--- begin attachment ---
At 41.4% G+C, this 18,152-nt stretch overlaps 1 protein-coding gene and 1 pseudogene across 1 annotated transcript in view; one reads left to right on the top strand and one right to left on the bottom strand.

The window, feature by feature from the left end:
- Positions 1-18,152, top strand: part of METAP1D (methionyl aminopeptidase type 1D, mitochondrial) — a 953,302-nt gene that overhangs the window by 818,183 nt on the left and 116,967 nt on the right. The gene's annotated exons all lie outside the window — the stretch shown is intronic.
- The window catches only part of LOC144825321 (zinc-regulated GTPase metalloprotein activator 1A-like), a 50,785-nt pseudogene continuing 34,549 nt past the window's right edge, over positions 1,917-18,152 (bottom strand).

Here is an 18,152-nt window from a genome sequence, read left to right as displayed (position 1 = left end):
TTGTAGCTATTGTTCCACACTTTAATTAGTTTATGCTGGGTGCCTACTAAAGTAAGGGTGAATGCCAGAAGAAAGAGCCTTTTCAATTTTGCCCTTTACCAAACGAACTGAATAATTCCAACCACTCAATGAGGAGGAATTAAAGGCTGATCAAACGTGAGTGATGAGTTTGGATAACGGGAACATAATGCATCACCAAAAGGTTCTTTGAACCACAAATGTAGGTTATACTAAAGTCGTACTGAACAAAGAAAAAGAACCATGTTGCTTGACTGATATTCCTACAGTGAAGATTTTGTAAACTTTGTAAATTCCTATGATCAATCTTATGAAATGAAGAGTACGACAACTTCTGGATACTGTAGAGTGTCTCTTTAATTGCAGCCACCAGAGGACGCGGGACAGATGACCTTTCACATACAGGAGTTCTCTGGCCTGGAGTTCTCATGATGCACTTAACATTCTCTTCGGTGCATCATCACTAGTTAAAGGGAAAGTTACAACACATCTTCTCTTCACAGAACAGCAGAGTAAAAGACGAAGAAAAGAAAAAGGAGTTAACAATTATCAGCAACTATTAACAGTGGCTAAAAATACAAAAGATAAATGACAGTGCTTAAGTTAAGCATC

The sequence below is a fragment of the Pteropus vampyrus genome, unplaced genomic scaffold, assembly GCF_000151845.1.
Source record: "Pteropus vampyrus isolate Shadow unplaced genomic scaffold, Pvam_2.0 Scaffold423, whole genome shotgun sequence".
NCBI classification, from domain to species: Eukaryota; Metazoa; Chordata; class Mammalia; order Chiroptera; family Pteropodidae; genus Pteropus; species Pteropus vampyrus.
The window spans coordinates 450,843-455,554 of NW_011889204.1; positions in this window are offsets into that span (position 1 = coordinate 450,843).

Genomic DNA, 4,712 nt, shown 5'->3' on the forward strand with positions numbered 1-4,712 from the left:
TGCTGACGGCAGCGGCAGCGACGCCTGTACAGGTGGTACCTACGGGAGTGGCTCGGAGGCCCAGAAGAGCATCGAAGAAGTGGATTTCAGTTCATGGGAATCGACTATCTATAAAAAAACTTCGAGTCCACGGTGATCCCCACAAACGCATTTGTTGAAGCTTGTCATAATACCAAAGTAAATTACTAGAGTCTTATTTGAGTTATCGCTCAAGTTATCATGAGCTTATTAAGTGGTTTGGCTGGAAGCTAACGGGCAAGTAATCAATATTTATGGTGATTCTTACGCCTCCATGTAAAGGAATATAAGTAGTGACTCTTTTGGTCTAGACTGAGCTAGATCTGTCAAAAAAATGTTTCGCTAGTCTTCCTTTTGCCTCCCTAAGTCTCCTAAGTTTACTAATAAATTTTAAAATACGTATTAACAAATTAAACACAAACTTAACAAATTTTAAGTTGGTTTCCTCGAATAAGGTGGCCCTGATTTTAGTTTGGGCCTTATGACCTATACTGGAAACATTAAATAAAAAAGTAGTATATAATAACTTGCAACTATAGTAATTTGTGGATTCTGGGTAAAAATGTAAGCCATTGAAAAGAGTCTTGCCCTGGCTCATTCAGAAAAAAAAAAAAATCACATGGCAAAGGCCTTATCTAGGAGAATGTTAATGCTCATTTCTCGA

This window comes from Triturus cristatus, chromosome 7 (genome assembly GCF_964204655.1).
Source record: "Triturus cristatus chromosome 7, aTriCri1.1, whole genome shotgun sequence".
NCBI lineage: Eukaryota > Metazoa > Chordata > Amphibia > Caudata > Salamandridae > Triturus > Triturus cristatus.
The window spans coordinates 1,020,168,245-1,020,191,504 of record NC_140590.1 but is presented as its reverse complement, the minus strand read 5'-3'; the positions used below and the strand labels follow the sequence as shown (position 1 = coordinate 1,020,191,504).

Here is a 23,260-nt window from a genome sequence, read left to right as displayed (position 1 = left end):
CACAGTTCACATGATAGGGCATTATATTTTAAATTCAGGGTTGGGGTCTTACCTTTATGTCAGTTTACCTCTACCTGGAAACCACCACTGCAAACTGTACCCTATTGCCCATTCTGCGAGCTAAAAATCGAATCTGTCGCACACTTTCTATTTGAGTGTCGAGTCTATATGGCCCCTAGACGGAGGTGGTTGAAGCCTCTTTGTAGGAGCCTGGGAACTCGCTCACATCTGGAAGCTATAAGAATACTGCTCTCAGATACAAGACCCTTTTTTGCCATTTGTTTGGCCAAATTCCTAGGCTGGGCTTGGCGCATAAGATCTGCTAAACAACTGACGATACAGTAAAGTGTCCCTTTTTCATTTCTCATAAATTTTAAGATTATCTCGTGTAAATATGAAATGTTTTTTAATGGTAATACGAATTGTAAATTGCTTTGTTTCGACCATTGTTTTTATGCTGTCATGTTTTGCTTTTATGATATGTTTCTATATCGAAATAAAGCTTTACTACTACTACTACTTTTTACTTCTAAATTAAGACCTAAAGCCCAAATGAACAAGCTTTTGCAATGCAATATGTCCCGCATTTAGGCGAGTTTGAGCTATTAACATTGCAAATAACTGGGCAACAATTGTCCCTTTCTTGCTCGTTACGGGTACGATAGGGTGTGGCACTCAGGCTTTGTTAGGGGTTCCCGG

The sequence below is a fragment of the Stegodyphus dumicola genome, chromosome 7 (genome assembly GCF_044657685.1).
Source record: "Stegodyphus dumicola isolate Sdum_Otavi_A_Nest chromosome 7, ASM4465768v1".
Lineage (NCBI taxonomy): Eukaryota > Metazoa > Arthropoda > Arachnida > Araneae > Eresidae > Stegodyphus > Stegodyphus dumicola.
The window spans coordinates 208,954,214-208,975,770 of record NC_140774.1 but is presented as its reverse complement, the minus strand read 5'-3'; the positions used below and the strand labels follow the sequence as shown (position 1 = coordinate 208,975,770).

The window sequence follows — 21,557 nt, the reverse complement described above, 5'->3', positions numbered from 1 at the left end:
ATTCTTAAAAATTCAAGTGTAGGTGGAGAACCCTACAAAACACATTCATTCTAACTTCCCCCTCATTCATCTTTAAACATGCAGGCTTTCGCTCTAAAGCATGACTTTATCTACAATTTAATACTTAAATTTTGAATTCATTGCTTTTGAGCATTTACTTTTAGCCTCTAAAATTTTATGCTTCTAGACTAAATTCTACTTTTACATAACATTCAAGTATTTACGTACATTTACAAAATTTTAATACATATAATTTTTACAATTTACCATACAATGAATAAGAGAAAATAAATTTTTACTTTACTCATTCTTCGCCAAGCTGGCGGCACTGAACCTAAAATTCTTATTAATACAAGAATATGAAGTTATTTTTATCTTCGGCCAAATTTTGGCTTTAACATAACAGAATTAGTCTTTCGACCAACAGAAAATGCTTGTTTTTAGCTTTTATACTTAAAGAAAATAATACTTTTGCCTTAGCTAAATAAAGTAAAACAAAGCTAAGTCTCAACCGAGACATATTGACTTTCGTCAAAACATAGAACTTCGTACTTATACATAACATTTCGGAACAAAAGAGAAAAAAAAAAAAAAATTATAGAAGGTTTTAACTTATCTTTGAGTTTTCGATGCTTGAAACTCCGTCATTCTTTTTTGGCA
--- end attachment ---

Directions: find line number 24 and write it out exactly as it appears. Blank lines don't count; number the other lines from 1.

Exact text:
ATTCTTAAAAATTCAAGTGTAGGTGGAGAACCCTACAAAACACATTCATTCTAACTTCCCCCTCATTCATCTTTAAACATGCAGGCTTTCGCTCTAAAGCATGACTTTATCTACAATTTAATACTTAAATTTTGAATTCATTGCTTTTGAGCATTTACTTTTAGCCTCTAAAATTTTATGCTTCTAGACTAAATTCTACTTTTACATAACATTCAAGTATTTACGTACATTTACAAAATTTTAATACATATAATTTTTACAATTTACCATACAATGAATAAGAGAAAATAAATTTTTACTTTACTCATTCTTCGCCAAGCTGGCGGCACTGAACCTAAAATTCTTATTAATACAAGAATATGAAGTTATTTTTATCTTCGGCCAAATTTTGGCTTTAACATAACAGAATTAGTCTTTCGACCAACAGAAAATGCTTGTTTTTAGCTTTTATACTTAAAGAAAATAATACTTTTGCCTTAGCTAAATAAAGTAAAACAAAGCTAAGTCTCAACCGAGACATATTGACTTTCGTCAAAACATAGAACTTCGTACTTATACATAACATTTCGGAACAAAAGAGAAAAAAAAAAAAAAATTATAGAAGGTTTTAACTTATCTTTGAGTTTTCGATGCTTGAAACTCCGTCATTCTTTTTTGGCA